Oct 12, 2007

Held, a motion to file claim after claims bar date, to which the debtor and the Chapter 13 Trustee objected must be denied because the bankruptcy court does not have the authority to extend the 90-day period in which a creditor may file a proof of claim in a Chapter 13 case, and that the defense of “excusable neglect” is not applicable in a Chapter 13.

James F. Schneider
06-12034
In re Gloria Ann Megginson
Sep 05, 2007

On April 10, 2006, the Chapter 7 debtor filed the instant case pro se. The U.S. Trustee determined that her case was presumptively abusive after a review of her schedules, statement of financial affairs and statement of current monthly income and means test calculation, pursuant to Section 707(b)(2). The debtor indicated a 60-month disposable income of only $2,752.80, thus the presumption of abuse is not apparent in the instant case, as it is required to be greater than $10,000. After the debtor obtained counsel and amended her schedules, the U.S. Trustee continued to argue that the case was abusive because the debtor was not entitled to deduct the full amount of $471 allowed by the IRS Local Standards for a motor vehicle she owned because it was not encumbered and she has no obligation to make car payments. Held, debtors are entitled to claim the full amount of the transportation exclusion regardless of whether or not they are obligated to make car payments.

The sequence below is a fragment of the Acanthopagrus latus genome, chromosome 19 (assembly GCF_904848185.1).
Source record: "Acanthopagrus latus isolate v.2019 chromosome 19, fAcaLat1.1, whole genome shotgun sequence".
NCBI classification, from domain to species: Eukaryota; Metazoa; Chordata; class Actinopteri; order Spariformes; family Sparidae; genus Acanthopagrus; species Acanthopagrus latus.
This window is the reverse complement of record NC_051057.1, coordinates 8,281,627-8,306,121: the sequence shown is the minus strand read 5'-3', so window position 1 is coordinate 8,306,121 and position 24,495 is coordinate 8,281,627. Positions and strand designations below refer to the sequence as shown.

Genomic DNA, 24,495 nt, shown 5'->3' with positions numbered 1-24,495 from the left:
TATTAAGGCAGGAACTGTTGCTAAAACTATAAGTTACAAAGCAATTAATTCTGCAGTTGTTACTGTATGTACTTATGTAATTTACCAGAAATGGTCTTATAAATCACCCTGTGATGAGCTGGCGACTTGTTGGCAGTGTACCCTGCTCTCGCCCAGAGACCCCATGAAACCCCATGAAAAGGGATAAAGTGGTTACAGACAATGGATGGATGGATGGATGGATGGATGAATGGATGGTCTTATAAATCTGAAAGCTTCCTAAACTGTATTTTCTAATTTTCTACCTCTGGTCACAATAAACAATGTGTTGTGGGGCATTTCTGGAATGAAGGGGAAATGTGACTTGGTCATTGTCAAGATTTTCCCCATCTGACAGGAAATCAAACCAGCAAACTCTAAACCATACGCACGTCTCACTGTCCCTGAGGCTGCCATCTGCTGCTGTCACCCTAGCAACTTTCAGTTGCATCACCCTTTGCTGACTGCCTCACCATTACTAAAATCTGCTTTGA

James F. Schneider
05-36514
In re Marshall R. Rief
Jul 19, 2007

Chapter 7 trustee objected to the exemption of life insurance policies because they named as beneficiary the “Trustee Named in the Last Will and Testament of the Insured.” Held, objection sustained because neither the debtor nor his wife were dependents of their minor children and thus, the policies were not within the statutory exemption.

James F. Schneider
05-36349
In re Wilbert and Christine Freeland
Dec 21, 2006